Initial claims for unemployment benefits likely dropped sharply last week after surging the previous week due to a backlog in state agencies that process the claims.
A Labor Department report Thursday is forecast to show new requests for unemployment insurance dropped by 32,000 to a seasonally adjusted 450,000, according to Wall Street economists surveyed by Thomson Reuters.
Last week’s report showed that first-time claims jumped by 36,000 to 482,000, a surprise showing that undermined hopes of many analysts that the economy might be generating a net gain of jobs.
A Labor Department spokesman said much of the increase was due to an administrative backlog in the states that had built up over the holidays.
Economists closely watch initial claims, which are considered a gauge of the pace of layoffs and an indication of companies’ willingness to hire new workers.
Before last week, claims had dropped steadily since last fall, as companies cut fewer jobs. In late December, claims fell to their lowest level since July 2008, before the financial crisis intensified that September. Thursday’s report is due at 8:30 a.m. EST.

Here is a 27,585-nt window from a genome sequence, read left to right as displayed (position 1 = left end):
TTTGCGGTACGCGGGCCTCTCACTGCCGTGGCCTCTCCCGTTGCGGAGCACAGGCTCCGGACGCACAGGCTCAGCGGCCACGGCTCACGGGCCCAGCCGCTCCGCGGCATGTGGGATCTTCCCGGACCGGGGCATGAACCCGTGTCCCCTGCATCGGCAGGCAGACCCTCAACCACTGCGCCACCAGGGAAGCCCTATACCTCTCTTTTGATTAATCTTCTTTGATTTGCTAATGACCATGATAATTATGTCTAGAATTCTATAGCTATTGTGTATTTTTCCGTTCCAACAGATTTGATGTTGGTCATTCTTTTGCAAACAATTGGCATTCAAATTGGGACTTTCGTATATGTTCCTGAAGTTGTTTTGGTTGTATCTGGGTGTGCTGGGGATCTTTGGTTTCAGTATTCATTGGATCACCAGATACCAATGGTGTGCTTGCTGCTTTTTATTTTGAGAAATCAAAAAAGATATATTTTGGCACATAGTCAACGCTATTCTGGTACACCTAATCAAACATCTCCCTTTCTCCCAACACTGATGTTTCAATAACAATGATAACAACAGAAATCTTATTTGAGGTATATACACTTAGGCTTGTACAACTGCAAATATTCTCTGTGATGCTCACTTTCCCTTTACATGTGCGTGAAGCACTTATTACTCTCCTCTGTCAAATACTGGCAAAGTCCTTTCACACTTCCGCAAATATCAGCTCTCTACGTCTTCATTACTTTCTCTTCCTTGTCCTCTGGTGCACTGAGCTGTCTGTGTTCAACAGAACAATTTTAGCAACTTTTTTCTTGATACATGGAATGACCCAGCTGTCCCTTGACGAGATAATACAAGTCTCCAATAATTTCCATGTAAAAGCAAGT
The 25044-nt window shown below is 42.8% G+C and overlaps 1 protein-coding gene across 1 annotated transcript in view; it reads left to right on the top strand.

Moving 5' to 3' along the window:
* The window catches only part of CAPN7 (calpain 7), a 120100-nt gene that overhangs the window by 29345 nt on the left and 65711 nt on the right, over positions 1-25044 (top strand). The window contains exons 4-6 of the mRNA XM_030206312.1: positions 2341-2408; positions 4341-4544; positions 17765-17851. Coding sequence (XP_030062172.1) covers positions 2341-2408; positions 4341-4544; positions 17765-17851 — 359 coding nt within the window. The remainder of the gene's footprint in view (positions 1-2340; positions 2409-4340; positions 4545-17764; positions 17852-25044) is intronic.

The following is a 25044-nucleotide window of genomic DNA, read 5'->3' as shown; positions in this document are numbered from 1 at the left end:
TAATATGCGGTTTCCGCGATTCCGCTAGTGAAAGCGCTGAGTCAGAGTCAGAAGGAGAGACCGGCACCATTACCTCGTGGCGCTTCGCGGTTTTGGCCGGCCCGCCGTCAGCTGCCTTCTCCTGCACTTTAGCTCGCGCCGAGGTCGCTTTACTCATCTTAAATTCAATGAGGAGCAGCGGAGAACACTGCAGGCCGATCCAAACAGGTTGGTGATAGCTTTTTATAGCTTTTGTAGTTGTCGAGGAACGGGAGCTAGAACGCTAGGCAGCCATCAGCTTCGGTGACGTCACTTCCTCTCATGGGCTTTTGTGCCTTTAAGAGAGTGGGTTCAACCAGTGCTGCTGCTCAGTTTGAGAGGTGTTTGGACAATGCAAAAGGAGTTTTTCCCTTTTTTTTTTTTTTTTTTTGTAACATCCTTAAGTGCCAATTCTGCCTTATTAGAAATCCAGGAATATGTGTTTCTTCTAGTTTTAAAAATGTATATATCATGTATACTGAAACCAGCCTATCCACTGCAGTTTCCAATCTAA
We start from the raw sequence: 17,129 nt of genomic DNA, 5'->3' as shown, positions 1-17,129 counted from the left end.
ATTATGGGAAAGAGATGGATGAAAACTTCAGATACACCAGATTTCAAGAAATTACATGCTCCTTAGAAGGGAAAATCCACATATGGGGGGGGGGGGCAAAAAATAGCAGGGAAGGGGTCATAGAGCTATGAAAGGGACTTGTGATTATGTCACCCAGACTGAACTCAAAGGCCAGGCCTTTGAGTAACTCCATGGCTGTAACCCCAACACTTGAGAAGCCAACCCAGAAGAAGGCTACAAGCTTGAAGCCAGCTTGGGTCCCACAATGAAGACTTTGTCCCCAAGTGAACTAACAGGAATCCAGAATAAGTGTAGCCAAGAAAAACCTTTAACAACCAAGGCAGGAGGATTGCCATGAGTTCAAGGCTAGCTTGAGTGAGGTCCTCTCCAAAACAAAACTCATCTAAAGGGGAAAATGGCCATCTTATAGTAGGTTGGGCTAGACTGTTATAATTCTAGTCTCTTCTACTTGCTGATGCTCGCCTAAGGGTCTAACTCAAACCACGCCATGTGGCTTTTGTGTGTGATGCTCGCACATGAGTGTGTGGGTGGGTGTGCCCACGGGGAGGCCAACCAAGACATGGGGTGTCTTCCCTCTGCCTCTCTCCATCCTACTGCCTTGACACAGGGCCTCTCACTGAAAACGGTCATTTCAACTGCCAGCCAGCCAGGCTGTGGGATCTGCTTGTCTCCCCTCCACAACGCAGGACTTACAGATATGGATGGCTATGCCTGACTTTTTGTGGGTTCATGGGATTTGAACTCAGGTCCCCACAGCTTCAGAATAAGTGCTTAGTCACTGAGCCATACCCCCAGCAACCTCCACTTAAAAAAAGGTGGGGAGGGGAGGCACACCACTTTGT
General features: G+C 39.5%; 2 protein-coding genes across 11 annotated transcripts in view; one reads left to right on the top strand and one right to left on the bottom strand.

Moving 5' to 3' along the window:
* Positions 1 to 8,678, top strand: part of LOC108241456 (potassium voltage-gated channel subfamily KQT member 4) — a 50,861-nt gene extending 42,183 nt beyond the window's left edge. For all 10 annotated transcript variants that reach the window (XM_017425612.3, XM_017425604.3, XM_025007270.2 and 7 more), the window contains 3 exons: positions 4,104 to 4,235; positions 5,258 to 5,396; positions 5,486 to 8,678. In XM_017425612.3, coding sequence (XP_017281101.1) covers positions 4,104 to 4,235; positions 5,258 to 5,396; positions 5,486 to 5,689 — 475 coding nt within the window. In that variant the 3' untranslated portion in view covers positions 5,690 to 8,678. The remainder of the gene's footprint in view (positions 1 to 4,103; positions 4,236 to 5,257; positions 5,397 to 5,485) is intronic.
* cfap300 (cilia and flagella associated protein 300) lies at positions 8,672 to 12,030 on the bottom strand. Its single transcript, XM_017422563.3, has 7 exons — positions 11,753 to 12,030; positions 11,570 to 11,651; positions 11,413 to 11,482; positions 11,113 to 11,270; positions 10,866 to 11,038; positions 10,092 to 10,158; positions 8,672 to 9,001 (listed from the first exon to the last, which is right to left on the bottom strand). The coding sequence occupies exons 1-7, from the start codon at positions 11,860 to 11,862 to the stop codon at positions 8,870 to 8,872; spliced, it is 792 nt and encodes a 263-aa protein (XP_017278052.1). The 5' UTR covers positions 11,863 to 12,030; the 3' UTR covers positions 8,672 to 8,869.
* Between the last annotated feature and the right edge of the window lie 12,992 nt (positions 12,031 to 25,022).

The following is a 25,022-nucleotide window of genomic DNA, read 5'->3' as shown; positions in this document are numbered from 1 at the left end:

Despite the downward trend over the winter, the economy is not yet consistently generating net increases in jobs. The Labor Department said earlier this month that employers cut 85,000 jobs in December, after adding 4,000 in November. November’s small increase was the first in nearly two years. The unemployment rate was unchanged at 10 percent.
The number of people continuing to claim benefits, meanwhile, is forecast to remain unchanged at 4.6 million. Those figures lag initial claims by a week.
But the so-called continuing claims do not include millions of people who have used up the regular 26 weeks of benefits typically provided by states, and are receiving extended benefits for up to 73 additional weeks, paid for by the federal government.
More than 5.9 million people were receiving extended benefits in the week ended Jan. 2, the latest data available. That means more than 10 million people are receiving unemployment assistance.
The increasing number of people claiming extended unemployment insurance indicates that even as layoffs are declining, hiring hasn’t picked up. That leaves people out of work for longer and longer periods of time.
Some employers are continuing to cut jobs. Home Depot Inc. said Tuesday that it will layoff 1,000 employees. And Wal-Mart Stores Inc. said it will cut 11,200 jobs in its Sam’s Club stores as it outsources product demonstrations.
SOURCE: The Associated Press (c) 2010